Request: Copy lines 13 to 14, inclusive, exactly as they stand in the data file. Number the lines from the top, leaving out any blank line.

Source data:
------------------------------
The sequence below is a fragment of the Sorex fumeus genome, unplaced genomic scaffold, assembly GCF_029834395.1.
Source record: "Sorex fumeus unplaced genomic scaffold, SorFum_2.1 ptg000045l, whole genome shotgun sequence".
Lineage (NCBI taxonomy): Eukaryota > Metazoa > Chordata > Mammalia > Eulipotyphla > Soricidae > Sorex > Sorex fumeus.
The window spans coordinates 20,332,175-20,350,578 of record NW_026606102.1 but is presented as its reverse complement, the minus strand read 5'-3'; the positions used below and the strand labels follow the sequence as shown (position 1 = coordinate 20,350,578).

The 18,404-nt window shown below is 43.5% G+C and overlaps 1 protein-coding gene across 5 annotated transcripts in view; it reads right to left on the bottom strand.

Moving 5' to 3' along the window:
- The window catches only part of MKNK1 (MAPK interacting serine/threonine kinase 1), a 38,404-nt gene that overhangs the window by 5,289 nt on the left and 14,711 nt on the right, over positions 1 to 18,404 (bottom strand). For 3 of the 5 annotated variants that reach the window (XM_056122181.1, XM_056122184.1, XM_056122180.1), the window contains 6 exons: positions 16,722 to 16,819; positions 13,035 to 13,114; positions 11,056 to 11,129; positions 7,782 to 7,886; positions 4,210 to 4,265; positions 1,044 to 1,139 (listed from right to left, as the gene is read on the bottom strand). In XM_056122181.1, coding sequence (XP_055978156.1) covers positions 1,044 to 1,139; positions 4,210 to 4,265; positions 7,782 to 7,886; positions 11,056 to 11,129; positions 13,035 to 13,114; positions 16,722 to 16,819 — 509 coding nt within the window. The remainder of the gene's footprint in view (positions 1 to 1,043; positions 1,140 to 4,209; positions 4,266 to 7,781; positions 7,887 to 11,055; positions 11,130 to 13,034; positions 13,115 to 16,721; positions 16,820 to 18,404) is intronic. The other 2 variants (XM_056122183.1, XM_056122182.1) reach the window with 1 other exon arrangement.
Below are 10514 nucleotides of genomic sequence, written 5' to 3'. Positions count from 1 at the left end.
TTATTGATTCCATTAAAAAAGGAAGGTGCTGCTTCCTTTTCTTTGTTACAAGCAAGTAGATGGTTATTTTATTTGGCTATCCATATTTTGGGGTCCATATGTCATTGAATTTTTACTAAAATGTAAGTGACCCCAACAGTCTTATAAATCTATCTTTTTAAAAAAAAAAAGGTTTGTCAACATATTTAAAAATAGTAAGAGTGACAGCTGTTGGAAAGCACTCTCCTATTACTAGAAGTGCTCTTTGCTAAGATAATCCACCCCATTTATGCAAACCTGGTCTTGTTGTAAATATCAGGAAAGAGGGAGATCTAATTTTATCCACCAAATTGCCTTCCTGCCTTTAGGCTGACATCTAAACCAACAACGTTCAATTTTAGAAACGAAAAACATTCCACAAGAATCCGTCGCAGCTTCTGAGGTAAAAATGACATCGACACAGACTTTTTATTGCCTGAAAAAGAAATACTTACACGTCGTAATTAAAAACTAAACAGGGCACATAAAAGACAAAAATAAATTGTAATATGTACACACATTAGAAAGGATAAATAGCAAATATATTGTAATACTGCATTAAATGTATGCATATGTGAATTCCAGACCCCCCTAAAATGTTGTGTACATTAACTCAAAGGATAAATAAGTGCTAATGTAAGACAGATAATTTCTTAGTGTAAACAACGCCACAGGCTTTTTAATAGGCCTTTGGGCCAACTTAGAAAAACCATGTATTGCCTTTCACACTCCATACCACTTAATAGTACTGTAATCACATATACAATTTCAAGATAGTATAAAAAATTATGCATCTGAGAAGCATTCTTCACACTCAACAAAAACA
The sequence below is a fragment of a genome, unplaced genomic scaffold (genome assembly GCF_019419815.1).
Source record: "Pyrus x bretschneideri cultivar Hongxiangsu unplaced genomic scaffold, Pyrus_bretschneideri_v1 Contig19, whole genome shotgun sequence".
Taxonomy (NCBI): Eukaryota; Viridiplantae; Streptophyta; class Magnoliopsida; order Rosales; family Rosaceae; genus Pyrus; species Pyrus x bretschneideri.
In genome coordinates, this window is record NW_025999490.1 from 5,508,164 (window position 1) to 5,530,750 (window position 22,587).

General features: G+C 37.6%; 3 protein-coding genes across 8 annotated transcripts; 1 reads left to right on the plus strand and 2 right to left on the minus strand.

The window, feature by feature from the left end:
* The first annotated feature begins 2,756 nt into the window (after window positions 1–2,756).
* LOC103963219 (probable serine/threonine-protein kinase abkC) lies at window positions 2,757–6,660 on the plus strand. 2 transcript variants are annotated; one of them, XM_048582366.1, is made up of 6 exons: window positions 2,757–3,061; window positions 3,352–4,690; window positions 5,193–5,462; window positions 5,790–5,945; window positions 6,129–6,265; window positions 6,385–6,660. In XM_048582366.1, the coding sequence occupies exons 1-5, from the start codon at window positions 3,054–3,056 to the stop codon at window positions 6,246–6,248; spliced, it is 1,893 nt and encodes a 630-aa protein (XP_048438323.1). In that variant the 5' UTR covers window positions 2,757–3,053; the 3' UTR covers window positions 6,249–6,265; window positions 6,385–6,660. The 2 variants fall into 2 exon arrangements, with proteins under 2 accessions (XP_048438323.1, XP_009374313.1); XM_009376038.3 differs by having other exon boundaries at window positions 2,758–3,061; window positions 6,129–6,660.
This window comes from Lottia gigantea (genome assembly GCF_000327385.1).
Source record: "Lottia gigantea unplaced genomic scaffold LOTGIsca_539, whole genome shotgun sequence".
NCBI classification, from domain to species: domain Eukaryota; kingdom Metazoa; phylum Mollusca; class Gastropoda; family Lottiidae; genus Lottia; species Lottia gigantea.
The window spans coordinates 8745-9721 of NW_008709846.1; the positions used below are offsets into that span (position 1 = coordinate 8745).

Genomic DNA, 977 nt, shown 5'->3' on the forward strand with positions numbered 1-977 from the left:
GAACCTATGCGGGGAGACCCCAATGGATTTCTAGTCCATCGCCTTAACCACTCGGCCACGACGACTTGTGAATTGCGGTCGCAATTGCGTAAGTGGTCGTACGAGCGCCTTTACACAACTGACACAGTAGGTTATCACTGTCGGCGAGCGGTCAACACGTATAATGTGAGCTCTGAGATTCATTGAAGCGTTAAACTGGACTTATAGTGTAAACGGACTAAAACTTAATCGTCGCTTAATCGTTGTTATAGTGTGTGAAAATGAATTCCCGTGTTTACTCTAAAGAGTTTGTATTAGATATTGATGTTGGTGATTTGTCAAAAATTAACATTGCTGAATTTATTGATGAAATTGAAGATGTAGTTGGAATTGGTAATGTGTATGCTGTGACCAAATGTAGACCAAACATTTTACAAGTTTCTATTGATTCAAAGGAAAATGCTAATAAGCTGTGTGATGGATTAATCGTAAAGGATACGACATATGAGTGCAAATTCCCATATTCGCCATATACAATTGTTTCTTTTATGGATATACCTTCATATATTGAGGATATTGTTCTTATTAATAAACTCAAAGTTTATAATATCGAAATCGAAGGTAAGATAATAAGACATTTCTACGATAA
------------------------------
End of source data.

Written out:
In genome coordinates, this window is record NW_025999490.1 from 5,508,164 (window position 1) to 5,530,750 (window position 22,587).

General features: G+C 37.6%; 3 protein-coding genes across 8 annotated transcripts; 1 reads left to right on the plus strand and 2 right to left on the minus strand.